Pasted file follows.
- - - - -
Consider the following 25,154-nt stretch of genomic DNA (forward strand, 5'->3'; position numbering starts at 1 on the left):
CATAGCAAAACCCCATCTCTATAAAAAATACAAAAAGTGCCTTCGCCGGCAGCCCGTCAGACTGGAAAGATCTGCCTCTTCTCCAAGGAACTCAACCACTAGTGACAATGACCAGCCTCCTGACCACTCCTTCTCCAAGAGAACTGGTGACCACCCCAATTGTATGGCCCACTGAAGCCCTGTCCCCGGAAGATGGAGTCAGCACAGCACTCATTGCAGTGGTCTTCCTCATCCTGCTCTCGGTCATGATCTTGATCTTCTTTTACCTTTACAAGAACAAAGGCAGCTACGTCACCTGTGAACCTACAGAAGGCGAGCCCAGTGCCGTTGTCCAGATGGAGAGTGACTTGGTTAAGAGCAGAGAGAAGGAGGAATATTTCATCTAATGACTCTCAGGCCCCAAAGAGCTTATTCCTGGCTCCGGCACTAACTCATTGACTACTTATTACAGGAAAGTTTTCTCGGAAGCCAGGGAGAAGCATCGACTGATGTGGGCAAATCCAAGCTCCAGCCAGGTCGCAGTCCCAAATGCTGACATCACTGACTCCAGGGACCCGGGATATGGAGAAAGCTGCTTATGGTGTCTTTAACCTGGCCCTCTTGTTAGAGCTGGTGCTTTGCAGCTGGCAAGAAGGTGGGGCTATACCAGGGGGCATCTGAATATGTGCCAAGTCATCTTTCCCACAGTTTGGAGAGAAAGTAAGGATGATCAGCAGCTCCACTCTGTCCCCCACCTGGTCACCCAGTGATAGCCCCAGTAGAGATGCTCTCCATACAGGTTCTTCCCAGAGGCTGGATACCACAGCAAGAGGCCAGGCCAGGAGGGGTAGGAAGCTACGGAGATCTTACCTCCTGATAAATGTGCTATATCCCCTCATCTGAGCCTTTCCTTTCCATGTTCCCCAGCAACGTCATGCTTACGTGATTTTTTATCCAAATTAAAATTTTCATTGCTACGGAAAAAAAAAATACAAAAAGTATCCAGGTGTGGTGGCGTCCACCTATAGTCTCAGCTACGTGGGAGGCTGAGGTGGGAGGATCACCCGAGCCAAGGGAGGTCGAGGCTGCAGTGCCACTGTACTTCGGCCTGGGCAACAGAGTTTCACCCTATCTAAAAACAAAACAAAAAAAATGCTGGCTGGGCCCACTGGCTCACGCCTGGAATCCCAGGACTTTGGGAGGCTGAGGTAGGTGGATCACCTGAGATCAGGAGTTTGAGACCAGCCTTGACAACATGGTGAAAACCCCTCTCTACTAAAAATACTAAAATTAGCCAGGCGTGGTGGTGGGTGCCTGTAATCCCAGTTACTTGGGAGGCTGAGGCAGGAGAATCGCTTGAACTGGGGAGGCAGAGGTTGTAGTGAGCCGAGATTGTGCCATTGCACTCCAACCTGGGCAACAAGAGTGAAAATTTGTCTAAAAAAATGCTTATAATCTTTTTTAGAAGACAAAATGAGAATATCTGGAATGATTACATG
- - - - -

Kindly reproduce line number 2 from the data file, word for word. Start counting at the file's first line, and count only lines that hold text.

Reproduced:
CATAGCAAAACCCCATCTCTATAAAAAATACAAAAAGTGCCTTCGCCGGCAGCCCGTCAGACTGGAAAGATCTGCCTCTTCTCCAAGGAACTCAACCACTAGTGACAATGACCAGCCTCCTGACCACTCCTTCTCCAAGAGAACTGGTGACCACCCCAATTGTATGGCCCACTGAAGCCCTGTCCCCGGAAGATGGAGTCAGCACAGCACTCATTGCAGTGGTCTTCCTCATCCTGCTCTCGGTCATGATCTTGATCTTCTTTTACCTTTACAAGAACAAAGGCAGCTACGTCACCTGTGAACCTACAGAAGGCGAGCCCAGTGCCGTTGTCCAGATGGAGAGTGACTTGGTTAAGAGCAGAGAGAAGGAGGAATATTTCATCTAATGACTCTCAGGCCCCAAAGAGCTTATTCCTGGCTCCGGCACTAACTCATTGACTACTTATTACAGGAAAGTTTTCTCGGAAGCCAGGGAGAAGCATCGACTGATGTGGGCAAATCCAAGCTCCAGCCAGGTCGCAGTCCCAAATGCTGACATCACTGACTCCAGGGACCCGGGATATGGAGAAAGCTGCTTATGGTGTCTTTAACCTGGCCCTCTTGTTAGAGCTGGTGCTTTGCAGCTGGCAAGAAGGTGGGGCTATACCAGGGGGCATCTGAATATGTGCCAAGTCATCTTTCCCACAGTTTGGAGAGAAAGTAAGGATGATCAGCAGCTCCACTCTGTCCCCCACCTGGTCACCCAGTGATAGCCCCAGTAGAGATGCTCTCCATACAGGTTCTTCCCAGAGGCTGGATACCACAGCAAGAGGCCAGGCCAGGAGGGGTAGGAAGCTACGGAGATCTTACCTCCTGATAAATGTGCTATATCCCCTCATCTGAGCCTTTCCTTTCCATGTTCCCCAGCAACGTCATGCTTACGTGATTTTTTATCCAAATTAAAATTTTCATTGCTACGGAAAAAAAAAATACAAAAAGTATCCAGGTGTGGTGGCGTCCACCTATAGTCTCAGCTACGTGGGAGGCTGAGGTGGGAGGATCACCCGAGCCAAGGGAGGTCGAGGCTGCAGTGCCACTGTACTTCGGCCTGGGCAACAGAGTTTCACCCTATCTAAAAACAAAACAAAAAAAATGCTGGCTGGGCCCACTGGCTCACGCCTGGAATCCCAGGACTTTGGGAGGCTGAGGTAGGTGGATCACCTGAGATCAGGAGTTTGAGACCAGCCTTGACAACATGGTGAAAACCCCTCTCTACTAAAAATACTAAAATTAGCCAGGCGTGGTGGTGGGTGCCTGTAATCCCAGTTACTTGGGAGGCTGAGGCAGGAGAATCGCTTGAACTGGGGAGGCAGAGGTTGTAGTGAGCCGAGATTGTGCCATTGCACTCCAACCTGGGCAACAAGAGTGAAAATTTGTCTAAAAAAATGCTTATAATCTTTTTTAGAAGACAAAATGAGAATATCTGGAATGATTACATG